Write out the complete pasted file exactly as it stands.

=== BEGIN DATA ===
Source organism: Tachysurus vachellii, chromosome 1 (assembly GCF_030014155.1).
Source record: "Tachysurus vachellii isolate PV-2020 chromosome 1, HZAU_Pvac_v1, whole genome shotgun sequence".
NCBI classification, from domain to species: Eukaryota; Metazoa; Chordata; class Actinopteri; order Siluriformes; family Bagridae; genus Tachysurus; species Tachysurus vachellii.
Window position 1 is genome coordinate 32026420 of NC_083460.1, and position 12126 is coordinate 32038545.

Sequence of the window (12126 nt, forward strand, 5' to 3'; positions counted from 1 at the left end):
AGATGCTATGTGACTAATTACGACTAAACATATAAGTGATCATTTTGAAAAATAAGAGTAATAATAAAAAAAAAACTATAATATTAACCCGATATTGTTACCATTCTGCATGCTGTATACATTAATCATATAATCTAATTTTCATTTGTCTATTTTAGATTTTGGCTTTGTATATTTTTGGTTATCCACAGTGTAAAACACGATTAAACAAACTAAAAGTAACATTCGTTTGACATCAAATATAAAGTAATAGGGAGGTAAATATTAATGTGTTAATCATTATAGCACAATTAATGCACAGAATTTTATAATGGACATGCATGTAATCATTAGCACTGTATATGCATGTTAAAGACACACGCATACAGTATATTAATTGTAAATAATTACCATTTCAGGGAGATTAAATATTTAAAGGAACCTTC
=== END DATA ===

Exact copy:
Source organism: Tachysurus vachellii, chromosome 1 (assembly GCF_030014155.1).
Source record: "Tachysurus vachellii isolate PV-2020 chromosome 1, HZAU_Pvac_v1, whole genome shotgun sequence".
NCBI classification, from domain to species: Eukaryota; Metazoa; Chordata; class Actinopteri; order Siluriformes; family Bagridae; genus Tachysurus; species Tachysurus vachellii.
Window position 1 is genome coordinate 32026420 of NC_083460.1, and position 12126 is coordinate 32038545.

Sequence of the window (12126 nt, forward strand, 5' to 3'; positions counted from 1 at the left end):
AGATGCTATGTGACTAATTACGACTAAACATATAAGTGATCATTTTGAAAAATAAGAGTAATAATAAAAAAAAAACTATAATATTAACCCGATATTGTTACCATTCTGCATGCTGTATACATTAATCATATAATCTAATTTTCATTTGTCTATTTTAGATTTTGGCTTTGTATATTTTTGGTTATCCACAGTGTAAAACACGATTAAACAAACTAAAAGTAACATTCGTTTGACATCAAATATAAAGTAATAGGGAGGTAAATATTAATGTGTTAATCATTATAGCACAATTAATGCACAGAATTTTATAATGGACATGCATGTAATCATTAGCACTGTATATGCATGTTAAAGACACACGCATACAGTATATTAATTGTAAATAATTACCATTTCAGGGAGATTAAATATTTAAAGGAACCTTC